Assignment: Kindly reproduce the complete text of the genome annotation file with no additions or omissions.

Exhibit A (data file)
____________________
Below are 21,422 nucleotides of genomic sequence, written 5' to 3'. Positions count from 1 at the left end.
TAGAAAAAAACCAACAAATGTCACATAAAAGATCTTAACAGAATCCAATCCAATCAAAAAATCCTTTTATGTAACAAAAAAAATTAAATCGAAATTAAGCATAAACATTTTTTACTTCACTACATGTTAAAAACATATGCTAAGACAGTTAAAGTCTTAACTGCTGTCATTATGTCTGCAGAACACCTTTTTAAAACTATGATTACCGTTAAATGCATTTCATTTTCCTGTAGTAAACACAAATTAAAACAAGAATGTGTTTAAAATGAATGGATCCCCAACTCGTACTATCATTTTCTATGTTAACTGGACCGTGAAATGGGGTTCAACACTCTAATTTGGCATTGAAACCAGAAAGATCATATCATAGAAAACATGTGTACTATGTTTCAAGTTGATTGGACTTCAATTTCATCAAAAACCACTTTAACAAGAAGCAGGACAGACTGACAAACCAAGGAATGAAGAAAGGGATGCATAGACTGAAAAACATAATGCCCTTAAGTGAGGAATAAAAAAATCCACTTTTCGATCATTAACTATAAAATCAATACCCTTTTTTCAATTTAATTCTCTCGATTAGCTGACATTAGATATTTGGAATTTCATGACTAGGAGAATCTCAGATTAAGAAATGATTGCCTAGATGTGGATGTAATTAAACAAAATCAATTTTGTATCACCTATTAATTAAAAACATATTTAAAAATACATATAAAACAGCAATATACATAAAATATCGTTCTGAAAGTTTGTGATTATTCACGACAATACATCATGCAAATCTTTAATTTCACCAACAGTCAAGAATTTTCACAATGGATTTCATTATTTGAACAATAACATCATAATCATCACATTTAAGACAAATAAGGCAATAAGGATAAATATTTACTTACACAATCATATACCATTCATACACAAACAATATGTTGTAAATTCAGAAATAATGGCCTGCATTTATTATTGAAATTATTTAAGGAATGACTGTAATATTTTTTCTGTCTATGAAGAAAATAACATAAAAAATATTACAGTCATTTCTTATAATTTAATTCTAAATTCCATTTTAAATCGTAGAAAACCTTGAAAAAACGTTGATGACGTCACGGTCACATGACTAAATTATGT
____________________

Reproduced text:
Below are 21,422 nucleotides of genomic sequence, written 5' to 3'. Positions count from 1 at the left end.
TAGAAAAAAACCAACAAATGTCACATAAAAGATCTTAACAGAATCCAATCCAATCAAAAAATCCTTTTATGTAACAAAAAAAATTAAATCGAAATTAAGCATAAACATTTTTTACTTCACTACATGTTAAAAACATATGCTAAGACAGTTAAAGTCTTAACTGCTGTCATTATGTCTGCAGAACACCTTTTTAAAACTATGATTACCGTTAAATGCATTTCATTTTCCTGTAGTAAACACAAATTAAAACAAGAATGTGTTTAAAATGAATGGATCCCCAACTCGTACTATCATTTTCTATGTTAACTGGACCGTGAAATGGGGTTCAACACTCTAATTTGGCATTGAAACCAGAAAGATCATATCATAGAAAACATGTGTACTATGTTTCAAGTTGATTGGACTTCAATTTCATCAAAAACCACTTTAACAAGAAGCAGGACAGACTGACAAACCAAGGAATGAAGAAAGGGATGCATAGACTGAAAAACATAATGCCCTTAAGTGAGGAATAAAAAAATCCACTTTTCGATCATTAACTATAAAATCAATACCCTTTTTTCAATTTAATTCTCTCGATTAGCTGACATTAGATATTTGGAATTTCATGACTAGGAGAATCTCAGATTAAGAAATGATTGCCTAGATGTGGATGTAATTAAACAAAATCAATTTTGTATCACCTATTAATTAAAAACATATTTAAAAATACATATAAAACAGCAATATACATAAAATATCGTTCTGAAAGTTTGTGATTATTCACGACAATACATCATGCAAATCTTTAATTTCACCAACAGTCAAGAATTTTCACAATGGATTTCATTATTTGAACAATAACATCATAATCATCACATTTAAGACAAATAAGGCAATAAGGATAAATATTTACTTACACAATCATATACCATTCATACACAAACAATATGTTGTAAATTCAGAAATAATGGCCTGCATTTATTATTGAAATTATTTAAGGAATGACTGTAATATTTTTTCTGTCTATGAAGAAAATAACATAAAAAATATTACAGTCATTTCTTATAATTTAATTCTAAATTCCATTTTAAATCGTAGAAAACCTTGAAAAAACGTTGATGACGTCACGGTCACATGACTAAATTATGT